All in all, not bad for a man who might be leafing through AARP magazine when his teammates are tuning up Coldplay on their iPods.
"I know, weird," said Cavanagh. "He's 43."
In a league acutely skewed toward youth and speed, Lemieux at first glance is the anti-New NHL. He was never the fastest skater, even in his prime. Born and raised outside Montreal, and a Canadien upon entering the league, he made his living being dogged, brazen, and a bit brash, not so much a thug as a belligerent and agitating nuisance.
"You know," said admiring fellow Shark Kyle McLaren, the former Bruins back liner, "he was kind of Sean Avery before Sean Avery was invented. But when you play with him, he's all about winning and being a great teammate. Everything he does is to win, and, yeah, he pushes it, but not to that extra dimension. It's always with respect for the game."
Lemieux so irked Neely one night at the Garden that the big Bruins winger dragged him into a corner (Lemieux tucked into a ball on all fours) and bashed Lemieux face-first a few times into the unforgiving sideboards, directly into the Boston Globe billboard. A new twist to home delivery.
"Cam didn't like me shadowing him," recalled Lemieux, his icy blue eyes almost Malamute-like. "I don't blame him, either.
"The difference between Cam and I is, he held grudges on and off the ice. For me, always, when the game is over, it's over. I had the highest respect for the way he played."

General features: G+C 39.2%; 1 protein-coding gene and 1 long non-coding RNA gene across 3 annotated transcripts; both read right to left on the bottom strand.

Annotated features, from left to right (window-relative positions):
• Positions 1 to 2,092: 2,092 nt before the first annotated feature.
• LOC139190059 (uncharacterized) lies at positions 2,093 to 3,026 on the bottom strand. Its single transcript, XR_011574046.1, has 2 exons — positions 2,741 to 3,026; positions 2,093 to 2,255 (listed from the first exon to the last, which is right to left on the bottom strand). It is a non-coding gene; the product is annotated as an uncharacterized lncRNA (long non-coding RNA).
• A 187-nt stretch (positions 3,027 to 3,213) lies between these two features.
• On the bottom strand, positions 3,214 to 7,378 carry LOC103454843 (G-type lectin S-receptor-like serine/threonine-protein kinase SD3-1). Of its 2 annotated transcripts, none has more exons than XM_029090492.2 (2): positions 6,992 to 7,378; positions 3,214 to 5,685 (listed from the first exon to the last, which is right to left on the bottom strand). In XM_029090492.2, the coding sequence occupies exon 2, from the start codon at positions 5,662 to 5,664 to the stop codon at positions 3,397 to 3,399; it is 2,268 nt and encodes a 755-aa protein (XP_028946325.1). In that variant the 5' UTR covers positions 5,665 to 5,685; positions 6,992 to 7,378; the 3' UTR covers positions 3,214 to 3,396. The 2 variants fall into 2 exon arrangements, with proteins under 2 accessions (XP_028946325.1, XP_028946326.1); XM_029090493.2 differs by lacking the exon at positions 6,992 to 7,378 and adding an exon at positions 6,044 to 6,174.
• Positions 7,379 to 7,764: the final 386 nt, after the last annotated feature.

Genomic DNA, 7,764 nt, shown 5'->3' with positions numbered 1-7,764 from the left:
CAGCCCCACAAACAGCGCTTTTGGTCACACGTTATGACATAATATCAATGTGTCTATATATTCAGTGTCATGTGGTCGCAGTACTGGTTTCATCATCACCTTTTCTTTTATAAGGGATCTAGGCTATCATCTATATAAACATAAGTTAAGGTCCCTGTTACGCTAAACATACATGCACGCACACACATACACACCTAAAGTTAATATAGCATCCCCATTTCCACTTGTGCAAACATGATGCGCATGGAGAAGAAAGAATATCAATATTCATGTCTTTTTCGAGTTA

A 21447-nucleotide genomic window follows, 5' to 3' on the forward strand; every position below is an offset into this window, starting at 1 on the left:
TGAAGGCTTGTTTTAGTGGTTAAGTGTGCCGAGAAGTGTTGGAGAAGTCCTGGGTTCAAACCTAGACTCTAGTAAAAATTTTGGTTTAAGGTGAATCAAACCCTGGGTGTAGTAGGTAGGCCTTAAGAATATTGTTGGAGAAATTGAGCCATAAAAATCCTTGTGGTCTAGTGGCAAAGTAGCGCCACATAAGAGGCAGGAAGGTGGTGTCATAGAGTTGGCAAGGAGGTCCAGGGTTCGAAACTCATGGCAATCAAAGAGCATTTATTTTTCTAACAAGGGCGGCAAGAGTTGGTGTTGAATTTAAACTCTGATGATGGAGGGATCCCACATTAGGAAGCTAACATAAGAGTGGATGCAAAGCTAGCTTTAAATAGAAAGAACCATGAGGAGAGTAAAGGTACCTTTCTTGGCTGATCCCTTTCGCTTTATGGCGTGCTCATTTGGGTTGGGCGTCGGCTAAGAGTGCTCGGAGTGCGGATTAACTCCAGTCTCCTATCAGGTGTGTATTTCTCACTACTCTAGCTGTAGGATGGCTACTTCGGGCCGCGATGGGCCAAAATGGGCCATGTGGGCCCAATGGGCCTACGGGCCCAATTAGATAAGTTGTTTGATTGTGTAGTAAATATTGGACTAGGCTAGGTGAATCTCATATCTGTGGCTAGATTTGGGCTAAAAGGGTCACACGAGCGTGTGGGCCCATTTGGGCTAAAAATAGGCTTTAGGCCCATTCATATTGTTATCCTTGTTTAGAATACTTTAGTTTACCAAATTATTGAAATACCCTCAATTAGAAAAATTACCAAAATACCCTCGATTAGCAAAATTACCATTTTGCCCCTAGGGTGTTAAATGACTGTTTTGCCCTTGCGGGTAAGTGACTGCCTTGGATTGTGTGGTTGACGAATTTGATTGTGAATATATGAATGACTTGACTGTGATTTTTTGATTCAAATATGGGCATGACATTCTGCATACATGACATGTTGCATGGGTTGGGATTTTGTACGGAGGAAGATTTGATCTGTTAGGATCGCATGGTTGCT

Such feelings were never reciprocated on Neely's part.
"Yeah, I drove him a little crazy at times," said Lemieux, born some five weeks after Neely in 1965, the two of them drafted only 17 picks apart in 1983. "On the flip side, I would have liked it if he had been the one shadowing me, but ..."
Lemieux likely would not be here now if not for how things finished up for him in Dallas in September 2003 training camp. Healthy throughout most of his career, he had neck and groin injuries with the Stars in 2002-03 but hoped to play his way into shape the following season.
"But they decided to go in a different direction with salary structure, getting ready for the lockout," recalled Lemieux. "Dallas just gave up on me."
He eventually went to Switzerland, spent some six months playing for Zug in 2003-04, and like everyone else the following season, was a man without an NHL team during the 2004-05 lockout.
"I just figured it was time to move on," said Lemieux, reflecting on his choice then to move into different ventures, including real estate development in the Phoenix area. "And one of the biggest things still in my head, and why I am trying to come back now, is that after playing all those years, I didn't have a say in when my last game would be.
"OK, on the flip side, you got to win [the Cup] four times, and you had a lot of success, but then you're faced with giving up something you loved to do for so long. I didn't have a say in that.
"Closure is important, and I never got to do that. I really regretted it, and as time went on, not being on the ice, I really resented it."
Now he's here, with his AHL teammates, waiting for the phone call, that chance for his big break, the one that would commence the closing.
"What's this about?" mused Lemieux, relaxing in the Sharks dressing room early yesterday afternoon, the satisfaction of a hard skate settling into his aged bones. "It's just about Hockey , really. Just Hockey ."
Kevin Paul Dupont can be reached at email@example.com